Another concept I thought could be great to adapt from Paul's first book cover was the division between top and bottom part using 2 contrasting background colors. Here, I thought the dark blue would give this extra contrast combined with a white bold title in all caps. This would give the cover, and especially the title this extra visual impact. Though I wasn't sure what would look best: red at the top, blue at the bottom or vice versa.
As for the title I knew it really needed some extra work so it would grab all the attention. For previous books I always played around with the letters of the title. This time there was the idea of using the browser hand somehow. I figured I had to try incorporating the clicking finger into the i of the word, because I knew that if I could pull this off it would make the cover extra eye-catching. A trial and error challenge...
Though, the issue with the hand was mostly its placement. First I tried placing it at the bottom, but as I already assumed, I ran into trouble for the author and subtitle. At first I didn't see a way to place it at the top, but I had to try this somehow because I knew this would be the only way to make it work. That's how I ended up with the hand blending into the white box.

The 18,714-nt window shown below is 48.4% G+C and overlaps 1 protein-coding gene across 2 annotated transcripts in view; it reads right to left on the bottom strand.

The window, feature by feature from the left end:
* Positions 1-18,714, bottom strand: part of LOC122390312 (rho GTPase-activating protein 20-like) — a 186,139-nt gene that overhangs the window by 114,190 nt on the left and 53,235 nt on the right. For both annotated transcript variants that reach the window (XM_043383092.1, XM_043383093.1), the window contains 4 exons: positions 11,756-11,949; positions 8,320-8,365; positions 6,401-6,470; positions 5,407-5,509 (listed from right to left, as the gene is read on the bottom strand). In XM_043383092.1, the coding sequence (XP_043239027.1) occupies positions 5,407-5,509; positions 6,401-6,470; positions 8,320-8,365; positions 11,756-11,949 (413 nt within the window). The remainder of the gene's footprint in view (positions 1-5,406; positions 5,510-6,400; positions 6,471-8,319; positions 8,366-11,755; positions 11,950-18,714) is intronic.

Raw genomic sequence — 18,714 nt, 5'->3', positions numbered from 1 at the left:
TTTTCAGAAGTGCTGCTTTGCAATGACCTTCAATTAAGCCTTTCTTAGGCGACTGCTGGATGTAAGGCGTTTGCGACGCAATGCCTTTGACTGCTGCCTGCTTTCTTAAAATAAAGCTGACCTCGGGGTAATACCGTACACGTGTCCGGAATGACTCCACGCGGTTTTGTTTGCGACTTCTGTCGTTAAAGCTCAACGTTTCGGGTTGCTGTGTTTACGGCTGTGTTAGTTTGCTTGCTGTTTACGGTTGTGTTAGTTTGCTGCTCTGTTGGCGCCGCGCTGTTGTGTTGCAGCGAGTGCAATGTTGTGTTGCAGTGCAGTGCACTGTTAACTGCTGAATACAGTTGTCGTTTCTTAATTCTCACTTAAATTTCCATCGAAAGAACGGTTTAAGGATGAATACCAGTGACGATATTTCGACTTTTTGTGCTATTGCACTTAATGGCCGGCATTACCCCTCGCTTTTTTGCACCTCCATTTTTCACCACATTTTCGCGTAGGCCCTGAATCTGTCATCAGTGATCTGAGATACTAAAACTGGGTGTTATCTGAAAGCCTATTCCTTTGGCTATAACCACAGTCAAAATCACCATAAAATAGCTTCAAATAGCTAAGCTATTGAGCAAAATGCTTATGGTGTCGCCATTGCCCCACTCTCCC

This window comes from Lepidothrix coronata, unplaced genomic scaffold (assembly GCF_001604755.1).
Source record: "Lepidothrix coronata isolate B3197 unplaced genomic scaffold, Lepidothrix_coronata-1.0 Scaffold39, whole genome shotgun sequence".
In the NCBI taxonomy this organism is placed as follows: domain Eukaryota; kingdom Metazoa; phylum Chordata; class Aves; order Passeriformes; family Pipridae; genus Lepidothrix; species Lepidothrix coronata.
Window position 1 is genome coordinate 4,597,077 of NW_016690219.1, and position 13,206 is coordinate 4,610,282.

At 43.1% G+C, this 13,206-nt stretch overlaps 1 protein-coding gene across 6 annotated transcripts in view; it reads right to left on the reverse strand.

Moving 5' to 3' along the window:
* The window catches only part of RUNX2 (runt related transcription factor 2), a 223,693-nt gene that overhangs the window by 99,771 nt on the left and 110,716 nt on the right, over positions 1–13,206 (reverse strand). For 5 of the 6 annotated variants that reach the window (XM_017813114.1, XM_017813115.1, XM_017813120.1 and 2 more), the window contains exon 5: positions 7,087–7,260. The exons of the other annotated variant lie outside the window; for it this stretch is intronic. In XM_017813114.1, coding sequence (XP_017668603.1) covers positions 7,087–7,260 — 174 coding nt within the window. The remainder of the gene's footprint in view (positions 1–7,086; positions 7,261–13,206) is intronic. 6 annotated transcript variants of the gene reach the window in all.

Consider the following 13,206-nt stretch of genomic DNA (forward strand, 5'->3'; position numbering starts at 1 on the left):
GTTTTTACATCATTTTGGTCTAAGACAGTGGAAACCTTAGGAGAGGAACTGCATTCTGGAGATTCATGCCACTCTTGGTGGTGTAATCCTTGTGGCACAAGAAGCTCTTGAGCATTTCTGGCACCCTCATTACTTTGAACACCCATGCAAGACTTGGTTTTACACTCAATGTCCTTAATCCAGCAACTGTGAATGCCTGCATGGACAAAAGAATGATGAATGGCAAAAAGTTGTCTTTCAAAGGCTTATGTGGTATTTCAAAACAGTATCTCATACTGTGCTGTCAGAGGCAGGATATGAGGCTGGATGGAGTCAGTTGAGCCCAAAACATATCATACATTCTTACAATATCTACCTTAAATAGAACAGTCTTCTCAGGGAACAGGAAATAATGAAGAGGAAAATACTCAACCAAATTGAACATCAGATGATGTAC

Playing around with a lot of different variations, experimenting and comparing to see which version gives the best result is always important. In a lot of cases you might end up with a better result than you initially thought, even though in your head you think it might probably not work or look any better.
When comparing the versions I tried out so far, I was convinced I had to stick with the one using the browser hand with the blue at the top. Though I felt it could use some extra touch still. Subtle textures would finish this design off. While browsing around a bit in my arsenal of textures and brushes from the many Design Cuts bundles, I decided to try out the Memento Shader Brushes For Illustrator. They would work well with this design. By applying these in different widths and layer modes I ended up with a result to my liking, ready to present to my client.